Rice Art

by Erin

I like to do glitter art with my niece Rhen - you know the kind: draw an image, spread some glue over a part of the image, sprinkle an appropriately colour glitter on the glue, continue with other parts/colours until the image is complete.

Rhen is in school now, and Xavier comes over two days a week to spend the day with Auntie Erin. Xavier is only 20 months old, and glitter is a bit beyond his skill set; instead of making art, we wind up just making a HUGE mess that is impossible to vacuum up afterwards. Another major concern I have about using glitter with very young children: the particles are too fine and could pose a choking hazard if they are ingested or inhaled.

Introducing rice art:

Step 1: Using the technique in the Rice Sandbox Tutorial make some coloured rice.

Other materials required: a small canvas board, a foam art shape, crayons, coloured pencils, markers or paint, craft glue.

Rice Art1
Rice Art1

Depending on the child's skill level you will need to help with some or all of the steps.

  1. Use the crayons, coloured pencils, markers or paint to create a background on the canvas board. If using markers or paint, allow to dry completely before moving on to the next steps.

2. Adhere the foam art shape to the canvas board with craft glue.

3. Spread a generous layer of craft glue over the foam art shape.

4. Sprinkle coloured rice over the glue-covered foam art shape - get creative and use as many colours as you'd like.

5. Pat down the rice, and allow the glue to set for a short time - a couple of minutes is more than enough.

6. Tip the canvas on it's edge and tap to dislodge all loose rice grains.

7. You may wish to spray a clear sealant after the glue has dried overnight.

Erin Marshall is an Angel Mama and a SAHW. Two days a week she uses her Amazing Auntie super powers to keep up with her 20-month old nephew, Xavier; the rest of her time is split between being an editor/proofreader, artist and blogger.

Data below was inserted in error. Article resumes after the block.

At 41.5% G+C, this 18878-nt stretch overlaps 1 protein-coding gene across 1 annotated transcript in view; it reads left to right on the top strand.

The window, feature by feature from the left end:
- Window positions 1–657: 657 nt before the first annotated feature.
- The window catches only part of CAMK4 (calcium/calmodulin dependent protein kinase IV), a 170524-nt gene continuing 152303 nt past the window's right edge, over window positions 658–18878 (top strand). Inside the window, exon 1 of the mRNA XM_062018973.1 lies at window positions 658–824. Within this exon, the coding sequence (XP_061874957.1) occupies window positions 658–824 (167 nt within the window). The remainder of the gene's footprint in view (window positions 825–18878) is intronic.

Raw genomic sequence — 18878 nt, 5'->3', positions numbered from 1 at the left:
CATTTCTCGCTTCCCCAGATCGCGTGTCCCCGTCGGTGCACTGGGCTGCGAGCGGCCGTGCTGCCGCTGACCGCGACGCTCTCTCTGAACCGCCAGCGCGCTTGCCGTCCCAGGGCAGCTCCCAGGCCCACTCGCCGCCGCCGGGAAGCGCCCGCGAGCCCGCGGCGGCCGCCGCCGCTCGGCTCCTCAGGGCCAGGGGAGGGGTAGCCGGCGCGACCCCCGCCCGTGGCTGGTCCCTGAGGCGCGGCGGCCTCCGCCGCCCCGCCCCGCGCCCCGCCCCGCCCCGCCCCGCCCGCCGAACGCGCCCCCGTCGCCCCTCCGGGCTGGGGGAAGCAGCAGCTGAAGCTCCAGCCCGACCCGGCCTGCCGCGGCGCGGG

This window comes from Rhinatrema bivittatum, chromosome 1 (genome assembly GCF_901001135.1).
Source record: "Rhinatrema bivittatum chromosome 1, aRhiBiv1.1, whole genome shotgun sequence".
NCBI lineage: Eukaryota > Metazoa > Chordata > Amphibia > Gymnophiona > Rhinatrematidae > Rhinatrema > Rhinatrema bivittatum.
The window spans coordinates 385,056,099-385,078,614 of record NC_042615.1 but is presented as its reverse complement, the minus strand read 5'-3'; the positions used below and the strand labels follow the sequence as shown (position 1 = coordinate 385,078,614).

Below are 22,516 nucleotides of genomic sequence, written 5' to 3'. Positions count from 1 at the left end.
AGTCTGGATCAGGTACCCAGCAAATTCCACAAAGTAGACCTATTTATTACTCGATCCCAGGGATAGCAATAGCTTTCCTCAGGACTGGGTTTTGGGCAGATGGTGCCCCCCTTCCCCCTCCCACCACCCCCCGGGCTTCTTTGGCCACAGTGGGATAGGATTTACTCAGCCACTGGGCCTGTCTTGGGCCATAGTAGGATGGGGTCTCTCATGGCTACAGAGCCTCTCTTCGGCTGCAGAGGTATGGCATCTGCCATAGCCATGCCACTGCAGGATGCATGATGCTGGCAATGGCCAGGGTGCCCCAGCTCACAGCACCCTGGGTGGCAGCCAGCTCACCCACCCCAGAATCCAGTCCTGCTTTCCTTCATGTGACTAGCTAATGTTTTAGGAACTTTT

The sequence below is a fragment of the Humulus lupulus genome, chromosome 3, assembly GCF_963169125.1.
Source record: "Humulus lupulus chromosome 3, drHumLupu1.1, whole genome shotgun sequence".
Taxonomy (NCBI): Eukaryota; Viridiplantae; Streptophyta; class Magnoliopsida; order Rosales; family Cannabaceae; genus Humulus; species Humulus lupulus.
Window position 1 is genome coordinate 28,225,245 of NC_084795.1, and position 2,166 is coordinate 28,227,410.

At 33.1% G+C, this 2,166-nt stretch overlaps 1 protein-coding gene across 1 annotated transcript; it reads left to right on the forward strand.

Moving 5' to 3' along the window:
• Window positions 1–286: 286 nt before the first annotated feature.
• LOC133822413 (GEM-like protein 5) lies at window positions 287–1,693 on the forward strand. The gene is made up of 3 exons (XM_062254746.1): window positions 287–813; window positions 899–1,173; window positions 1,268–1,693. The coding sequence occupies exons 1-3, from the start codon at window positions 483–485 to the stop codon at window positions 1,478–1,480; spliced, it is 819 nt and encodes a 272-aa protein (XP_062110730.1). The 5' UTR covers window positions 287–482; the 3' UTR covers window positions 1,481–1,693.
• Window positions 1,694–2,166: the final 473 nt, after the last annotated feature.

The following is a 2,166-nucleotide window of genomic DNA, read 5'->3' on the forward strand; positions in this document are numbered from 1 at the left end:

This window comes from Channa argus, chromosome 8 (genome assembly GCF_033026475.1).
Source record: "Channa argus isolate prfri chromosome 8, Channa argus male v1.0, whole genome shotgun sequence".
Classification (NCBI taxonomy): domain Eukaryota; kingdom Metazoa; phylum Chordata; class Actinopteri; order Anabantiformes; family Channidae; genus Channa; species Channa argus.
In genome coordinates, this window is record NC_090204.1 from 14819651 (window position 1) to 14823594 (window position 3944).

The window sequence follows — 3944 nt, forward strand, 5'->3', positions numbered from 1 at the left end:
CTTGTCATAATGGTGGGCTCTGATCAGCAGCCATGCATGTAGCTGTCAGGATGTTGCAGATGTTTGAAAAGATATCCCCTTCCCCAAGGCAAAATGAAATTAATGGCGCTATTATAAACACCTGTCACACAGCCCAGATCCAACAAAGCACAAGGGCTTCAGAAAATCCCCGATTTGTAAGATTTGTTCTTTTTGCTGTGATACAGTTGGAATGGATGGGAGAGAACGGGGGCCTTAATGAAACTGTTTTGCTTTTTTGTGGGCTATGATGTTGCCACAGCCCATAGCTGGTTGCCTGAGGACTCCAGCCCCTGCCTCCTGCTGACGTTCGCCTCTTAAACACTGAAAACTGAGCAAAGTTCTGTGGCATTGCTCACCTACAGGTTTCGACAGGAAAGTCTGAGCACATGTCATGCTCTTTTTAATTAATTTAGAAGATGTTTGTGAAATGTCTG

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Encouraging Young Writers: Make a Writing Caddy

by Valancy

Whenever I am writing a grocery list, my kids love to highjack my pen and paper and fill the page with their own scribbles. My son, who is four, enjoys making his own lists and telling me what each scribble means (usually his favourite foods that he wants to buy at the store). My daughter, who has just turned two, specializes in covering up my own words with ink first, and then filling the rest of the page with loops or a series of vertical lines.

I know that this enthusiasm for making their own marks is an important precursor to literacy and writing skills, and I’ve read the expert advice that says to encourage these developing skills by making writing materials readily available. The thought of toddlers and preschoolers with free access to Crayola can strike fear in the hearts of parents. Especially those with white couches. I had never really shared that worry when firstborn my son was younger, as he was naturally cautious and was very good about keeping his art more or less on the paper. His younger sister, on the other hand, tends to be a bit more carefree and experimental. I have to admit that over the past year or so I’ve reserved crayons and markers for supervised craft time exclusively, and then only in locations with surfaces from which crayon and maker are easily washed off.